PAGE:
“It’s looking strikingly similar and there are similar components in both versions. This was really important, in being cloud agnostic, having a technology running as well on AWS, as well as it might be running on Alibaba,” she added.
Users submit a search through a web application – here – and the application puts the parameters into a NoSQL database table (Alibaba’s service is called Table Store) via an API call.
The database entry triggers the first Function Compute function which finds all the CRISPR targets in the DNA sequence the user has entered.
The potential targets “have fixed rules and can be easily found using a regular expression that completes in seconds” Alibaba solution architect Sabith Venkitachalapathy said, and then go into a second Table Store table.
A string matching tool called Bowtie – developed by John Hopkin University in the US – then evaluates the targets for their ‘off-target risk’.
Though Bowtie requires only a reduced representation of the three billion letter genomic sequence, in the AWS version of GTScan-2, the 915 MB size of the index files exceeded the storage limitation for each Lambda instance. While Alibaba’s Function Compute supports temporary spaces of this size, the CSIRO team kept their AWS workaround which divides the genome into smaller blocks to enable parallel processing.
“Everything that we’ve done on AWS with the parallelisation, we replicated on Alibaba, even if we didn’t need to do it, because they have different limitations. But if you’ve already put in the smarts into coming up with a parallel architecture, they are advantages beyond being feasible, it’s also quicker,” Bauer said.
“In my mind, once you go serverless you never go back, because it’s so easy, it’s so convenient, it’s so cheap, it’s so economical. For burstable workloads serverless is the way to go. Innovation becomes easily affordable. You can stand up a minimum viable product quite cheaply. And because everything is modularised you can exchange individual components,” she said.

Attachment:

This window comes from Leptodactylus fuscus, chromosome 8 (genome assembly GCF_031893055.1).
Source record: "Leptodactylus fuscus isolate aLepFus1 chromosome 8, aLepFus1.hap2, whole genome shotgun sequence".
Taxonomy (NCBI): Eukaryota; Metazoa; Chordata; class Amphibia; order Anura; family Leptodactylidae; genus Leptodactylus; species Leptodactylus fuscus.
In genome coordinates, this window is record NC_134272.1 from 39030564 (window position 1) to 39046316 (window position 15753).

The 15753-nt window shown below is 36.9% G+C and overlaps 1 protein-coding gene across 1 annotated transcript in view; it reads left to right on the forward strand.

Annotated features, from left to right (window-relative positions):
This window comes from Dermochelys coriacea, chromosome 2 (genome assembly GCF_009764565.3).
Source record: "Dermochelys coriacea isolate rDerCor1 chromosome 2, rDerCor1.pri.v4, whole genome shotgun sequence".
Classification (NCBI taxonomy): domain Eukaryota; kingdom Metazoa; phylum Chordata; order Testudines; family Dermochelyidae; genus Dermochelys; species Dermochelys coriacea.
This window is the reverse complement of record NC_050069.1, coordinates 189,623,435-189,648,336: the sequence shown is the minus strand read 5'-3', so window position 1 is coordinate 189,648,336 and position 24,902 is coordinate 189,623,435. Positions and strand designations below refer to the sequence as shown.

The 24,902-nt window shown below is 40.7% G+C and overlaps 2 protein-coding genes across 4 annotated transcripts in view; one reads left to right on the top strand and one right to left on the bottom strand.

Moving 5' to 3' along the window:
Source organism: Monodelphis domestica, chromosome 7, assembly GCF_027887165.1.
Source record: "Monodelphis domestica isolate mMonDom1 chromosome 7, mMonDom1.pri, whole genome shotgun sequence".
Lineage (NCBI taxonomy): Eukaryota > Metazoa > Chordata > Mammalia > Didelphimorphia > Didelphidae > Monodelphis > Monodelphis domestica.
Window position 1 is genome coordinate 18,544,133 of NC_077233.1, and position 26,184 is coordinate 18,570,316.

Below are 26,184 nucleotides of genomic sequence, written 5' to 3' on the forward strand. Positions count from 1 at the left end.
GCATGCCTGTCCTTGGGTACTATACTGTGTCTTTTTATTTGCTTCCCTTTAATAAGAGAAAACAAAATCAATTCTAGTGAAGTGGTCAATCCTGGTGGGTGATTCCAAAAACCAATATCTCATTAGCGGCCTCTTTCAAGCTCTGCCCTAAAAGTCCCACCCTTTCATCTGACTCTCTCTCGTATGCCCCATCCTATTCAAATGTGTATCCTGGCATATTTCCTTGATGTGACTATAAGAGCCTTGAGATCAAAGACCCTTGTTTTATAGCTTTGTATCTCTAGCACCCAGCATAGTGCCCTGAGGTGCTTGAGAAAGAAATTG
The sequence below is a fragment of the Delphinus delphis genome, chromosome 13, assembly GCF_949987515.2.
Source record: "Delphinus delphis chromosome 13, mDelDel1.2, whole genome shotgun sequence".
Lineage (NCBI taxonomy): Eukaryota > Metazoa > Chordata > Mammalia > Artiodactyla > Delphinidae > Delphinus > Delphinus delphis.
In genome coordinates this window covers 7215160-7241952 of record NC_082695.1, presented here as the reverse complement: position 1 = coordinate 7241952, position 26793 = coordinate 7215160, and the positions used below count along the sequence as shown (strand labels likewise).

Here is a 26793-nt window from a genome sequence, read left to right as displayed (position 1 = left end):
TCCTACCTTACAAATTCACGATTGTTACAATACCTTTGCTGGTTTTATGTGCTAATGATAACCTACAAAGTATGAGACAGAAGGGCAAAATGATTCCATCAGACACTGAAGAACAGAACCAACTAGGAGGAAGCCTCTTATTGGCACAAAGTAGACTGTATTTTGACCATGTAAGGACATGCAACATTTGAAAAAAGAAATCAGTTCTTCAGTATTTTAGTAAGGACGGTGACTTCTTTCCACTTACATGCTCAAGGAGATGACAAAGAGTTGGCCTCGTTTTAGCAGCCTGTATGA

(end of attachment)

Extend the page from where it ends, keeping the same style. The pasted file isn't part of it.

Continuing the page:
GT-Scan2 looks set to accelerate the progress of research into genome engineering, moving medical breakthroughs like a cure for cancer into the realms of possibility.
“It makes genome engineering more efficient and hence enables applications that previously would have not been possible because of the resource waste from failed experiments,” Bauer says.
“For example researchers have found lots of mutations with unknown function that might be associated with diseases – re-creating these mutations in cell models using genome engineering and observing their effect will help validate their disease association and ultimate enable new treatment options. GT-Scan makes this process far more efficient,” she explained.
The promise of the research field is huge. And GT-Scan2 will help scientists realise its potential sooner.
“This tool democratises access to high-quality recommendations on editing-efficiencies. Before only institutes with high-performance compute capability were able to tailor their experiments, now smaller labs can also more efficiently contributing towards growing the knowledge on which genomic mutations cause disease,” Bauer said.